Facebook: the ceaseless source of late-night blogfodder. I caught this post from Progressive Libertarianism and I had to investigate:
Those who follow the Progressive Libertarian page long enough discover that the people behind it are very thoughtful, apparently Austrian-inspired libertarians who regularly post progressive-inspired criticisms and interrogatories of libertarianism. It is a great page to follow for libertarians who are interested in isolating their core beliefs and discovering where they stand on various issues of contention among the libertarian community. Very well done, and kudos to them.
Regarding the above comment, I was immediately skeptical of Edgardo’s claim that intellectual superiority “does not matter when it comes to life itself”. Forget about whether libertarians are actually intellectually superior to anyone. I’m not vain enough to comment on that issue, but does intelligence generally carry no substance? If a guy happens to be intellectually superior to other people, and he uses his smarts to, say, invent something that millions of people find useful—perhaps something that makes acquiring food easier for millions of people—I would say that that “matters when it comes to life itself”, wouldn’t you? So I had trouble making sense of this criticism. It seemed to me like a particularly inept variation on the common anti-libertarian theme that libertarians are too logical, tend to oversimplify, and fail to appreciate the complexities of reality.
To get a better sense of the criticism, I sought the original video. I believe it is here:
Bill Maher evidently didn’t think he needed the full four minutes to dismantle libertarianism, so he wastes the first two-and-a-half minutes on ad-hominem garbage and jokes that do not merit response. The more-or-less valid criticisms come after 2:30. One of the more serious of these is his concern for the quality of meat in the absence of a government inspection agency:
Same with meat inspectors. Who needs ‘em? Pfft. People can sniff their own meat. And if a few die, the word will get around town: “Don’t order the t-bone at the Ponderosa.” And then the Ponderosa closes. Problem solved, thanks to the free market.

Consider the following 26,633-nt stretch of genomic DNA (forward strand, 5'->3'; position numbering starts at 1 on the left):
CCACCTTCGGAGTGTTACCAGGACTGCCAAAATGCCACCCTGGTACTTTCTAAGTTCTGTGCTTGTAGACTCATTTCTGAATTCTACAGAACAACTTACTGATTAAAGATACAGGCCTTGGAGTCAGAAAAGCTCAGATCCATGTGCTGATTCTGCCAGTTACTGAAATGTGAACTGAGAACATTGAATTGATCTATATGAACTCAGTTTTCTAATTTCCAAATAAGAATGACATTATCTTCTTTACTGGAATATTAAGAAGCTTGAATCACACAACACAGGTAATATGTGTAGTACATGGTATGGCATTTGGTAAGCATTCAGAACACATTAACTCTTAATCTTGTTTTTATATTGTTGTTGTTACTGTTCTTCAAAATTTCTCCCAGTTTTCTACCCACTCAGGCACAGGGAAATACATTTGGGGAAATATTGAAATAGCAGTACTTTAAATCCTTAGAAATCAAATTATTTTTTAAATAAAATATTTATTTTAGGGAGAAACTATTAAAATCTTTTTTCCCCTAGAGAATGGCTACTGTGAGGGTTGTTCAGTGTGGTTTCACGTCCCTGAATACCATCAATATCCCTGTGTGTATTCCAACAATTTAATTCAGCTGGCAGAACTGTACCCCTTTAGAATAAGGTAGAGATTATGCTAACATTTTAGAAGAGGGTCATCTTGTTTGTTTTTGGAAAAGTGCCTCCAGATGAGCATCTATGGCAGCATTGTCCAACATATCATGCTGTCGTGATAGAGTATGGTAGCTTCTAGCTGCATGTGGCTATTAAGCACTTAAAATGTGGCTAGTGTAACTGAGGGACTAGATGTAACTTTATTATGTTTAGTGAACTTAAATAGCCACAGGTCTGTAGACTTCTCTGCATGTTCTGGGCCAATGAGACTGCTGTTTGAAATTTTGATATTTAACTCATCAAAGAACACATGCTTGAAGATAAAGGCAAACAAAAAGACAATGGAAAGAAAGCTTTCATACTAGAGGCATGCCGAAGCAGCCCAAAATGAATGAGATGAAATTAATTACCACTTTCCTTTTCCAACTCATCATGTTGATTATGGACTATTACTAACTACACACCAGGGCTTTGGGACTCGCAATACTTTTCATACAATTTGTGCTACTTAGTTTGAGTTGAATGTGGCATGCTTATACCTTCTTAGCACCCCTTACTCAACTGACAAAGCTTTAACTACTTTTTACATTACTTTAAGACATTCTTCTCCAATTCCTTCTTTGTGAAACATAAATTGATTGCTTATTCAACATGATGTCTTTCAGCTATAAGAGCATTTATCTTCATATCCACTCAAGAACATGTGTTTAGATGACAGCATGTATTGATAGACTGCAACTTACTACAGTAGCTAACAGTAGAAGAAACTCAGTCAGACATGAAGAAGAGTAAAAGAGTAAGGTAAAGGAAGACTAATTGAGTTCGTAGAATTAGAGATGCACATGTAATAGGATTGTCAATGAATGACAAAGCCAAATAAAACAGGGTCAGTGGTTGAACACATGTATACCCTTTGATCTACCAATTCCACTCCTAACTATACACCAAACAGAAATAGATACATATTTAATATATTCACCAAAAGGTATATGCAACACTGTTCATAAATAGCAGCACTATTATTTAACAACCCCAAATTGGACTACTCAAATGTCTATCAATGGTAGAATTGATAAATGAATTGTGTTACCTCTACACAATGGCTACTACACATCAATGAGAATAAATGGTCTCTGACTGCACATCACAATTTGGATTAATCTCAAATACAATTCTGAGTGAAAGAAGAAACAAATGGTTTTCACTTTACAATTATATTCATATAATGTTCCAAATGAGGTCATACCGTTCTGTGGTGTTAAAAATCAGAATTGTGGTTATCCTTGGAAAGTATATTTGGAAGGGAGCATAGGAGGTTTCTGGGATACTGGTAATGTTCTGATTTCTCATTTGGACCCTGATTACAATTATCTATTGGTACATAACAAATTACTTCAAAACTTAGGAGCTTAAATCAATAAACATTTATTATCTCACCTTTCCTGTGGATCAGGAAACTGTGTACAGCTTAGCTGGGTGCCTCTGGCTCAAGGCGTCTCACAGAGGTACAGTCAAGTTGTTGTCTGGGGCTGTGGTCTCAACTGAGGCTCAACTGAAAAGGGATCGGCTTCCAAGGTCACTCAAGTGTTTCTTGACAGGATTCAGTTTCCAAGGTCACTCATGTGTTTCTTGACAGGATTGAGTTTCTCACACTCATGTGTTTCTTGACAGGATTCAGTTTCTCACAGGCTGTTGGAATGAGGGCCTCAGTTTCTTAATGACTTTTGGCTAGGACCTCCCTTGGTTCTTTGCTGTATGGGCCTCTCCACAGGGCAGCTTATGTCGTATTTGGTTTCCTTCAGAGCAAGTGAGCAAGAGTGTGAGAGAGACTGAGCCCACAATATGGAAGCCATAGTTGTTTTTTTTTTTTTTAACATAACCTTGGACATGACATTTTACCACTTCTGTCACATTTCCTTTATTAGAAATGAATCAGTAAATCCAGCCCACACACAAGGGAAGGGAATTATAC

He was being sarcastic, of course. The benefits of meat inspection are undeniable, but the reality that Bill Maher fails to confront—the reality that self-righteous progressives like Bill Maher routinely fail to confront—is that these benefits come at a cost. Bill Maher does not labor a single breath to confront the costs of these programs.
There is a tax cost to the program. The government does have to pay people to inspect these meat-packing plants, but that’s not my main concern. I’m more concerned about the meat, that many people could have used, which will never be produced because the government drives out of business anyone who can not afford to meet it’s standard. Here, again, is my favorite video clip that demonstrates this exact point. It is from, of all places, Michael Moore’s Roger & Me. I continue to post it on this blog because it continues to be relevant:
This woman had made a business providing meat for herself and her neighbors. Whether anyone fell ill after eating this meat is impossible to tell from the video, but the woman said that her meat “usually went”, suggesting that her neighbors appreciated the product. Someone—probably either a concerned do-gooder or a competitor—informed the health inspectors, who then shut down her business, thereby depriving her impoverished neighbors of a source of food. She feeds herself only at her peril, and nervously looks over her shoulder, as she prepares her own food, for the health inspectors who might return to issue further citations. As supply decreases, costs increase. As these operations are shut down, meat becomes more scarce and therefore more expensive. The poor are priced out of the meat market.
I commented under the video about this hidden cost of mandated food inspection. The video’s poster replied quickly. This happened:
I’m fascinated: When Bryan Anthony, the apparently liberal-progressive poster of the Bill Maher video, deigned to attempt the cost-benefit analysis that Bill Maher neglected, he discovered, paradoxically, that hunger is no longer a problem in America. “If safer food costs more,” his argument runs, “you just eat less. …” It’s that simple, in Bryan’s view. Now, what do you suppose is more likely: that Americans are no longer concerned about the affordability of food, or that Bryan Anthony somehow botched this cost/benefit analysis? I suspected the latter, so I responded with another comment, which has since been deleted. No loss, however. I remember it verbatim, and, had it been allowed to remain, it would by now have been completely lost down the YouTube comment feed memory hole. Here is what I wrote: